Arthur Shippee forwarded this article about a 2004 book about the significant of money in the development of ancient Greek culture. Here are some excerpts.
In the ongoing reconstruction of twenty-first century finance, ancient Greece may seem an unlikely place to turn to for guidance. Then again, why not? For it was in the little city-states around the Aegean Sea that coined money first appeared in the seventh century B.C., and, in the sixth century, came into widespread use.
The emergence of this first thoroughly-monetized society in history precipitated two further developments for which the Greeks are much better known – "philosophy," meaning the conception of the cosmos as an impersonal system, and tragedy, or the self divided against kin, nature, the gods themselves.
That's the story according to Richard Seaford, professor of Greek Literature at the University of Exeter, in England. In Money and the Early Greek Mind: Homer, Philosophy, Tragedy, he argued that the invention of money thus sent shockwaves through Greek culture and down the ages to the present day.
When it appeared in 2004, Seaford's book was startling and controversial. Specialists had long supposed that alphabetic literacy, not currency, was the great breakthrough in classical Greece – that, everywhere and always, the text was the thing. But Seaford has since won many of his points. Money clearly mattered to the Greeks, in deep and troubling ways.
Once the basic technological problems were solved, the use of coins spread rapidly. The whys and wherefores of how this happened are intricate and imperfectly understood. But the key to the transition from the use of relatively few coins made of the naturally-occurring but highly-variable gold/silver alloy of electrum to large numbers of coins of refined metal seems to have been the discovery stamped by governments to guarantee their value. Virtually always minted by the state, the new coins were counted, not weighed.
What's really interesting is what happened next, as the Greeks began to grapple with the system they had invented. Money was homogeneous and impersonal, they discovered, abstract and concrete, an end in itself and a means to universal aims, different from everything else. The most unsettling thing about it was the recognition that its possessor could buy his way out of all other (pre-monetary) forms of social relationship, at least in principle: violence, reciprocity, redistribution, kinship, ritual, and so on. No wonder some people would do anything for money!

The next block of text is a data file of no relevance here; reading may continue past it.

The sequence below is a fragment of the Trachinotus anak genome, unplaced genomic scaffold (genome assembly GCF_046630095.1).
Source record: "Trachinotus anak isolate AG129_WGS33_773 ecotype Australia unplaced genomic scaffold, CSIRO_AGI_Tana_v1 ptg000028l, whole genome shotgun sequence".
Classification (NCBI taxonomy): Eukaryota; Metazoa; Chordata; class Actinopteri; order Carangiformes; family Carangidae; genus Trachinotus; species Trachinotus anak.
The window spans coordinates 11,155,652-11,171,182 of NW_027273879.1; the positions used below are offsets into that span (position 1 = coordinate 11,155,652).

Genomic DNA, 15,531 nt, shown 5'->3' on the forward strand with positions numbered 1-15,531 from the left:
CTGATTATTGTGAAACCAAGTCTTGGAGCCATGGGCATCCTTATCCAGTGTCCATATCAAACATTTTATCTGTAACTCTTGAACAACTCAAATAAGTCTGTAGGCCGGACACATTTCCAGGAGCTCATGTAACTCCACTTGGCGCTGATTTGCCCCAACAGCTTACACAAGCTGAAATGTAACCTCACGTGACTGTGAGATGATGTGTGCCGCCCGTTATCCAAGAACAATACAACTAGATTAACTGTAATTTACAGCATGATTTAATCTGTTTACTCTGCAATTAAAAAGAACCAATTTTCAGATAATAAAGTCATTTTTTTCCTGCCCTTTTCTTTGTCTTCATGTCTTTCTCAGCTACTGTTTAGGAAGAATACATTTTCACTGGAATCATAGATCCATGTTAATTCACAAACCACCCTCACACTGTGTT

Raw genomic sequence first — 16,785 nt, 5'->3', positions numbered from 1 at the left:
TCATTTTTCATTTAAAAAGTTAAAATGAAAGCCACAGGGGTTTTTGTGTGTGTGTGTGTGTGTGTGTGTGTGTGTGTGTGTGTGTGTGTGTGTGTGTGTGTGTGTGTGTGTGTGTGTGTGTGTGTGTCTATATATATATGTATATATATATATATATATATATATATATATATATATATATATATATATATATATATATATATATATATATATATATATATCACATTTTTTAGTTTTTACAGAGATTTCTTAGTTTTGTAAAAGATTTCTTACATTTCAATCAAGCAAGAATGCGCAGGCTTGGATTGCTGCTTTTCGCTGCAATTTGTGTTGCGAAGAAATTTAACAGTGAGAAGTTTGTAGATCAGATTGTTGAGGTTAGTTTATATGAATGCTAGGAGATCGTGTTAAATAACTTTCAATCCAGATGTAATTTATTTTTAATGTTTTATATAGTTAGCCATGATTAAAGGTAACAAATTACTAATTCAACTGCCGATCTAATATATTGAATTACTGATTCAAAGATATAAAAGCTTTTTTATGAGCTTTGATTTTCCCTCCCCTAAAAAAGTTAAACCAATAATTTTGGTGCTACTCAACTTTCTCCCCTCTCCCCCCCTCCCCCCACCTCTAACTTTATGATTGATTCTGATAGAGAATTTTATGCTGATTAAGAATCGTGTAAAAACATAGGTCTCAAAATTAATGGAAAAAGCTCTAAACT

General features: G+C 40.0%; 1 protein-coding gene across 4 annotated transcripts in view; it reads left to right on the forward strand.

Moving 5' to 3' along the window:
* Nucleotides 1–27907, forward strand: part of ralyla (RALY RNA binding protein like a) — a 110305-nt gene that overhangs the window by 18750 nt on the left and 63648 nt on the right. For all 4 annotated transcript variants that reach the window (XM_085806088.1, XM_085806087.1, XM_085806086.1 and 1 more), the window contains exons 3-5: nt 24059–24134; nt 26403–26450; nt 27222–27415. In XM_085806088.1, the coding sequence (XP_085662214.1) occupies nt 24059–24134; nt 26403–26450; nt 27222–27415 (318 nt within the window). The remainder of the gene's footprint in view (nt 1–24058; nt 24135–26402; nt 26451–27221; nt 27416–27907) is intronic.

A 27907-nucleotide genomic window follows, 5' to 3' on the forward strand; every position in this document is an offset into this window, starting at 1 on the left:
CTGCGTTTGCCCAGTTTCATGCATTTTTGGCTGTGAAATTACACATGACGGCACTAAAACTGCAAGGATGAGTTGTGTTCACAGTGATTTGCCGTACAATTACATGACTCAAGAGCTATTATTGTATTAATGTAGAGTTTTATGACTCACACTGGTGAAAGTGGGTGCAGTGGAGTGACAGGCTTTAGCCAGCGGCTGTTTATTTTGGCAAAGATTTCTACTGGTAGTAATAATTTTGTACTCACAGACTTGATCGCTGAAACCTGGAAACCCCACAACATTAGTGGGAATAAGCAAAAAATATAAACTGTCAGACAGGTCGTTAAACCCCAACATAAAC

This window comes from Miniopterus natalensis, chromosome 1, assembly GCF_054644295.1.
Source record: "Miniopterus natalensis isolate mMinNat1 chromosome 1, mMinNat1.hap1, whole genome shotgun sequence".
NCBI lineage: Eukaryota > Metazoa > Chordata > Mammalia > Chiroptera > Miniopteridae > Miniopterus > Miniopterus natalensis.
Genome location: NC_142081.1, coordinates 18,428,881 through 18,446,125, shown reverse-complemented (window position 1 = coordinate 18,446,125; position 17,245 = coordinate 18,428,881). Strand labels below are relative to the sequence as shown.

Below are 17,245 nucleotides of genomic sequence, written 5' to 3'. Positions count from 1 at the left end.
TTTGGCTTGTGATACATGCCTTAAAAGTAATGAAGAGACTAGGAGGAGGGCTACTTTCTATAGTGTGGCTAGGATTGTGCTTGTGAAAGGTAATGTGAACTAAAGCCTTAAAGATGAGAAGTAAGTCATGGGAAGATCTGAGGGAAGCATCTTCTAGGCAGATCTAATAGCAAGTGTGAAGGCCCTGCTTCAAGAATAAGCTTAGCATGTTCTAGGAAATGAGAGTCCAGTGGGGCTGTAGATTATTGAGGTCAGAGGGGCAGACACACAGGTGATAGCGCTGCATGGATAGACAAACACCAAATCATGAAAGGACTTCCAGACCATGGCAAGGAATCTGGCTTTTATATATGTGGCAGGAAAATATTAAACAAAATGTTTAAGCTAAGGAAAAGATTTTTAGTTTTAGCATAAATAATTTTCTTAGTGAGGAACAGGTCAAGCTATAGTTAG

The recognition that money could dissolve these bonds worried the Greeks. "Hence the focus of much Athenian tragedy on the extreme isolation of the individual – from the gods and even (through killing) from his closest kin," writes Seaford. "I know of no precedent for this in literature, certainly not in the pre-monetary society depicted in Homer." The figure of the tyrant preoccupied Athenian society, he writes: absorbed by money as the means to power, violating the sacred and murdering his kin, never more memorably than in the dénouement of the Oedipus saga in Aeschylus' Seven Against Thebes, in which the king's sons kill each other battling over their inheritance. The words "hero" barely appears in Athenian tragedy, but "tyrant" (turranos) occurs more than 170 times.
The most peculiar novelty of money, Seaford says, was that it was unlimited. As a case in point, he cites Aristophanes' last play, Wealth, almost certainly the earliest surviving text on economics. The whole play revolves the leveling powers of money, but Seaford describes the key exchange: "whereas one can have enough sex, or loaves or music, or honor, cakes or manliness and so on – money is different: if somebody obtains thirteen talents (a lot of money), he is eager for sixteen, and if he obtains sixteen he swears that life is unbearable unless he obtains forty."
To read the complete article, see:
Learning from Ancient Greece: When Money Was New
Wayne Homren, Editor
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